By Bill Monroe, WF360 Pacific Flyway Migration Editor
Unfavorable weather conditions—warm temperatures, fog, and a lack of precipitation—combined with a full moon had Washington waterfowlers struggling over the holidays.
Dr. Mark Petrie, director of conservation planning at DU's Vancouver, Washington, office, says that dry weather, in particular, has had an impact on hunting success. "The lack of water means all that food on private lands isn't flooded yet; that slows down the hunt for the club hunters," he explains.
Fortunately, conditions are improving. While no major storms are in the short-term forecast, the waning moon will reduce waterfowl feeding at night. This may improve hunting as the birds transition into daylight feeding patterns.
"When waterfowl have limited options and conditions are tough, scouting becomes critical," Petrie says. "Moving to areas where the birds have been night feeding could pay off as their feeding patterns shift to daylight hours.
Good numbers of geese and dabblers are concentrated in the upper Columbia and Snake River basins, and sea ducks are abundant on Puget Sound and along the northern Olympic Peninsula.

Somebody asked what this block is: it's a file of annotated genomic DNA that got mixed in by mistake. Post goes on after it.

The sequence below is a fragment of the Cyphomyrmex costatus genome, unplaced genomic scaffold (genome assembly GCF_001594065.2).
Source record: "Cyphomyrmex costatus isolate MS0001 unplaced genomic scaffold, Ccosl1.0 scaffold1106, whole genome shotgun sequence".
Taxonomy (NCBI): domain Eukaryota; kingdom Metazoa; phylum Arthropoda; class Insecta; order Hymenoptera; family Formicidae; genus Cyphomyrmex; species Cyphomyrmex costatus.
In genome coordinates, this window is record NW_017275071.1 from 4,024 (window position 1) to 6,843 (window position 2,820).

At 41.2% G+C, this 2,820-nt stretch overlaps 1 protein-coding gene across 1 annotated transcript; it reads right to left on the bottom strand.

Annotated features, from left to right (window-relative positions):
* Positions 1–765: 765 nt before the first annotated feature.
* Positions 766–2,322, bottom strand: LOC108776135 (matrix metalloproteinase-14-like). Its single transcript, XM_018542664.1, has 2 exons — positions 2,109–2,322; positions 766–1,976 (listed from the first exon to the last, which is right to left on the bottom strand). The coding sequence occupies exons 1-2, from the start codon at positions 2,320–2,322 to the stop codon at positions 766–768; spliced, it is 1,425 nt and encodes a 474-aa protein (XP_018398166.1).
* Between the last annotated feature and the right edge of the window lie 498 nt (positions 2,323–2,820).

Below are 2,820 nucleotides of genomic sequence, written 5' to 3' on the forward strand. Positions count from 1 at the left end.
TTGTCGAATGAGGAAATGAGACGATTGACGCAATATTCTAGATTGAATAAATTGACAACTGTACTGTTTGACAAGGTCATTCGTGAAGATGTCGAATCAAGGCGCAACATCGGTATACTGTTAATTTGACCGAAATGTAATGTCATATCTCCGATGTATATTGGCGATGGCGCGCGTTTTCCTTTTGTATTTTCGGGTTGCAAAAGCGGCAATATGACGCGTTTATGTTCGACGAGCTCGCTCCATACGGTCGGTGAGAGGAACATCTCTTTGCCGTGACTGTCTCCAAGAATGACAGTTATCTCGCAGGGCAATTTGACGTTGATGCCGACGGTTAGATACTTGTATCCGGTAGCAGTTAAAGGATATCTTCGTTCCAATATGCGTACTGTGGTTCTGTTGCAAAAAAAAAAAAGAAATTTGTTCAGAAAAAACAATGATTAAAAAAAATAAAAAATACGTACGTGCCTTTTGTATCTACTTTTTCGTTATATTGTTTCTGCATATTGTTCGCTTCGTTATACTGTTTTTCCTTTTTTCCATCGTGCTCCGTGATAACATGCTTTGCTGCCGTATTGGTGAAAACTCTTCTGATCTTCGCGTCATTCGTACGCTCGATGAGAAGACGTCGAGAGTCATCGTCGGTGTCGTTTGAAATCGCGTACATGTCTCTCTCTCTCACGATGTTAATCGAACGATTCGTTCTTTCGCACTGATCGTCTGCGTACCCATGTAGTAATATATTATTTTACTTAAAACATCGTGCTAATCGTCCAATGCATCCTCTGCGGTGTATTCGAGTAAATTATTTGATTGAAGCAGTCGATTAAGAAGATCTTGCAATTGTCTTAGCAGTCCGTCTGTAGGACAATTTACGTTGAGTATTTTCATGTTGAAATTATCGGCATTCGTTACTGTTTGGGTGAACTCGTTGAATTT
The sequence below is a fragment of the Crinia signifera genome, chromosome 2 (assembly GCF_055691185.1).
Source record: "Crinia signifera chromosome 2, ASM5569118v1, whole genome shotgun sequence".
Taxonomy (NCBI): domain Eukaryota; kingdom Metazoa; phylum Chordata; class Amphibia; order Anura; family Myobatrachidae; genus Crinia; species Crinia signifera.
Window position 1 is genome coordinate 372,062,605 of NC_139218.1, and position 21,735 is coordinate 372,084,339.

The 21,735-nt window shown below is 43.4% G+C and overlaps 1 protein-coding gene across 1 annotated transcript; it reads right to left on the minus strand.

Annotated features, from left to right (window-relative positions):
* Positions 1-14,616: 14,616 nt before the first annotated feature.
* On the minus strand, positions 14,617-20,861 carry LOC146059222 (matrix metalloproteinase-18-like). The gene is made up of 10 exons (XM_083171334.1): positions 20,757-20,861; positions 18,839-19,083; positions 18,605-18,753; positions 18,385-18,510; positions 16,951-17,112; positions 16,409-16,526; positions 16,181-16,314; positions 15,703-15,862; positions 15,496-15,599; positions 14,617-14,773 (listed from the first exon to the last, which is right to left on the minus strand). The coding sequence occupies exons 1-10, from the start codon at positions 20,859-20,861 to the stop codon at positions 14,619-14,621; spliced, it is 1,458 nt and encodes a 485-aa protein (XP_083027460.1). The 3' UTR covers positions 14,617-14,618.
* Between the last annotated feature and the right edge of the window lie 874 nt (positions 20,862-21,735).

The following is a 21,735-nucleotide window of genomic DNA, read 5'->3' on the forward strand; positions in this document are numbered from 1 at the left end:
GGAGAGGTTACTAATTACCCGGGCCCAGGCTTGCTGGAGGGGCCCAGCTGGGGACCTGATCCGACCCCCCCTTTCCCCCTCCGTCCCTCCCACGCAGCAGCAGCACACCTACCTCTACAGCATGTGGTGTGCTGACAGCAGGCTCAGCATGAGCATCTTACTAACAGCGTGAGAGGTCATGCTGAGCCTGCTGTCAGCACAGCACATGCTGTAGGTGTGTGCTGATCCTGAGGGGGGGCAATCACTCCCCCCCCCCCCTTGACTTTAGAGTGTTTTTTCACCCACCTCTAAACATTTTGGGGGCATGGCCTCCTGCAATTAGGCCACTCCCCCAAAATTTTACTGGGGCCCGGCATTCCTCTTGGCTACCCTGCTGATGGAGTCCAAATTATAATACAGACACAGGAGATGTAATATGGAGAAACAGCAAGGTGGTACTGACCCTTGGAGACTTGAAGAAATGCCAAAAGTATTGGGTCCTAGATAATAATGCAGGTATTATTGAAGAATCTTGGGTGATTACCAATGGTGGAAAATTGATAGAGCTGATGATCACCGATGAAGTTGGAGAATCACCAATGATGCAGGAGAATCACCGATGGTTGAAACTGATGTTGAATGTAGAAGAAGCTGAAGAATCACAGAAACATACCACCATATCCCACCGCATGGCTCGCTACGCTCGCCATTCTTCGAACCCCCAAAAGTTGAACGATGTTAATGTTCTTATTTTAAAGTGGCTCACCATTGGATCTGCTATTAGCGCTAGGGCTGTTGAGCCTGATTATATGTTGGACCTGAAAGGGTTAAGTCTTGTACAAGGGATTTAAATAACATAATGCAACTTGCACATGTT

Across the Columbia River in Oregon, waterfowl hunters on Sauvie Island Wildlife Management Area have been reporting sporadic success. Thousands of geese, scaup, and other divers are rafted up in the Columbia Gorge. Geese have been feeding in wheat fields and grasslands on both sides of the river, largely at night.
As waterfowl continue to seek available habitat, ducks and geese may be found in nontraditional areas. Scouting and a little help from Mother Nature will hopefully offer Washington and Oregon waterfowlers the opportunity to ring in the New Year with success.
Bill Monroe is an Oregon-based freelance writer who has hunted the Pacific Flyway for three decades. Monroe will provide hunting and habitat reports throughout the Pacific Flyway for the 2013-2014 waterfowl season.